By Julian Richardson
The shuttle cleared the ridge and I caught a glimpse of my new home, the Art Colonies of Centauri Alpha. Tucked into the edge of a crater, the biodomes glittered in the sunlight like a pair of tiny glass eggs, washed up on an alien shore by the great wave of human history.
The shuttle banked hard, burning off speed as it came in to land. The cabin filled with the roar of the engines and the view from the portholes turned to fire. I crossed myself and prayed for a safe landing.
The PA system crackled to life. “Sculptors, ceramicists: follow the signs to Dome A. Writers, musicians: follow the signs to Dome B.”
The musicians needed space to practice, and a stage for their nightly concerts. The writers needed silence. Nobody could remember why these two groups had been put together, but everybody agreed it had been a really dumb idea. Two weeks after their arrival, the musicians commandeered the only shuttle and headed back to Earth. Leaving the colony was no longer an option, but at least we had peace to work.
The rustle of frantic scribbling filled the dome. Computers, like all electronics, were banned in the colonies. Without their distraction, I worked as never before. In fourteen days, I finished the first draft of a novel. A week later I completed a volume of poetry, inspired by the stars which shone at night through the dome’s glass roof, like diamonds in a bed of black velvet.
The sculptors and ceramicists complained of the smell in their dome. A month after our arrival the problem came to a head. I visited an elderly ceramicist who had been evacuated to the colonies’ shared medical facility. Her breathing was a shallow rasp, like leaves in the wind. “The air is poison,” she wheezed, “the air…” Her voice trailed off and she slipped into unconsciousness. I left as the priest was administering the last rites.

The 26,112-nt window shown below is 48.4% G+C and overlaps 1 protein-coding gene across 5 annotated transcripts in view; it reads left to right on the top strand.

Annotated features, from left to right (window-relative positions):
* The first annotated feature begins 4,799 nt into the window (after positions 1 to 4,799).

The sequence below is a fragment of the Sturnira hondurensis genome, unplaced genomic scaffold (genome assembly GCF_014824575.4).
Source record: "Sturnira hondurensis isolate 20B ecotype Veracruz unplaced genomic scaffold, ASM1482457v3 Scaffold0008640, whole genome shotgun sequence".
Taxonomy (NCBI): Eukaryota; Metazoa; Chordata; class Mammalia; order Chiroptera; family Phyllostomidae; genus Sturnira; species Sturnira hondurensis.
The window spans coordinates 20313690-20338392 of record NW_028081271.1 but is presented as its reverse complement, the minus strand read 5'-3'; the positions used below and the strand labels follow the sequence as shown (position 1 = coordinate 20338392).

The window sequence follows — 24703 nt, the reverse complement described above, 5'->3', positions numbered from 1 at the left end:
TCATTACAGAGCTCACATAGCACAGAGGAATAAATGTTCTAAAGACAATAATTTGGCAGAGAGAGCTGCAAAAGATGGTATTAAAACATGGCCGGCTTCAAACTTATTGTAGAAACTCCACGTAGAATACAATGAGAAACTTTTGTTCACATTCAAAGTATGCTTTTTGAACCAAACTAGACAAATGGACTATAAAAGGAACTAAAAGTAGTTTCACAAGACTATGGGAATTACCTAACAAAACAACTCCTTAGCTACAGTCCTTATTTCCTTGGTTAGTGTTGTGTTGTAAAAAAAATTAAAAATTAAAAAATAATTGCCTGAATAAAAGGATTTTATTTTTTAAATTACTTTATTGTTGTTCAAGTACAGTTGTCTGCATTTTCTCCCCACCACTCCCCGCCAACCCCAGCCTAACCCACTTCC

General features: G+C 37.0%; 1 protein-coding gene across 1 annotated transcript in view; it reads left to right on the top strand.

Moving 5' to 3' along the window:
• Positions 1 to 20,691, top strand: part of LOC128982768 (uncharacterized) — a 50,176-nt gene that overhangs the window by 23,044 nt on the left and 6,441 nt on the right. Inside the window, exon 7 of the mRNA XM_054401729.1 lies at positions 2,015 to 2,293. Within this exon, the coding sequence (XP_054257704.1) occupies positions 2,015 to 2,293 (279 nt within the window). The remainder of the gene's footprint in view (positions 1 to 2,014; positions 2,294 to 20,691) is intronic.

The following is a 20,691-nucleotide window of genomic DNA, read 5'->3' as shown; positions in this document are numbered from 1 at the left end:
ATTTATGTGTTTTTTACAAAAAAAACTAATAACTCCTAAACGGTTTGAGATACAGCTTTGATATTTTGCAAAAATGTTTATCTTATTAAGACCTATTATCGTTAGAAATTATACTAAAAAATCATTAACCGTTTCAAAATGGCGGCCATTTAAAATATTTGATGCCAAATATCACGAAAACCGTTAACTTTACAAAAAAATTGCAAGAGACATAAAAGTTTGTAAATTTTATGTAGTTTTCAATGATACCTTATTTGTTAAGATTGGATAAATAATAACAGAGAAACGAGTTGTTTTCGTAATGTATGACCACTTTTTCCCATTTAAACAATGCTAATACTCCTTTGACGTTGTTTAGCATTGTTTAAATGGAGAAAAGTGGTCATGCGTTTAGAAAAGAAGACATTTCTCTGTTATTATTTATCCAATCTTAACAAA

The old woman’s words haunted me. Unable to sleep, I sat at my desk at the edge of the dome, waiting for the glory of a twin Centauri Alpha sunrise. In the west, the stars still burned brightly. In the east, the sky slowly lightened, from black to violet to purple. The fuzz of a comet’s tail rose over the silhouette of the sculptors’ dome. I watched the tail lengthen, waiting for the comet’s head to show. Instead, a smudge of orange came into view. I gasped: I had never seen a comet with such a colored nucleus. As it grew, its hue deepened from rose to blood red. I realized to my horror that it was not a comet. It was a fire.
The massive safety doors slammed shut, trapping the sculptors.
“Help me!” cried a voice over the PA system, “Save my work! Save–“. The line was cut.
The sculptors’ dome burned that night. In the morning, all that was left was a thick sheet of glass, the sculptors’ work embedded within it, twisted and melted by the heat.
We formed a committee to study the safety of the dome. The report was devastating: the ink from our pens was poisoning the atmosphere, just as the ceramicists’ glazes had poisoned theirs. By unanimous vote, all pens were destroyed. Each writer was allotted two pencils.
Much was written in the following days: on the deaths of the sculptors, the beauty of the sunset, the stars, the comet, the loneliness, the longing for home.
My fingers bled as I tried to write with the tiny nub of my last pencil. When that was gone I found three wax phonographs which I melted into tablets, but these were barely enough for one short story.
When the air did not improve, we ran more tests. It was not just the ink which was poisoning the air: it was the paper too. Even the wax emitted noxious gases. The committee resolved unanimously: in seven days all paper, all wax tablets, would be destroyed.
Each of us was assigned a great work to memorize: The Odyssey, Macbeth, Jane Eyre. We gathered at the appointed time and watched the books burn, our faces lit brightly by the red glow of the incinerator’s fire.
The books are gone. We are left with this: the oral tradition. We convene nightly in the dome to recite the ancient works, and the new ones we have composed, a small band, gathered together, telling our stories under the stars.
Julian D C Richardson was born in London, and recently returned to live there after sixteen years in California. When he is not working as an AI researcher, he writes science fiction and makes pots. In 2018 he attended the Speculative Fiction Writing Workshop at the Gunn Center for the Study of Science Fiction. Previous work has been published in Daily Science Fiction. He blogs sporadically at glowseed.com/mindmash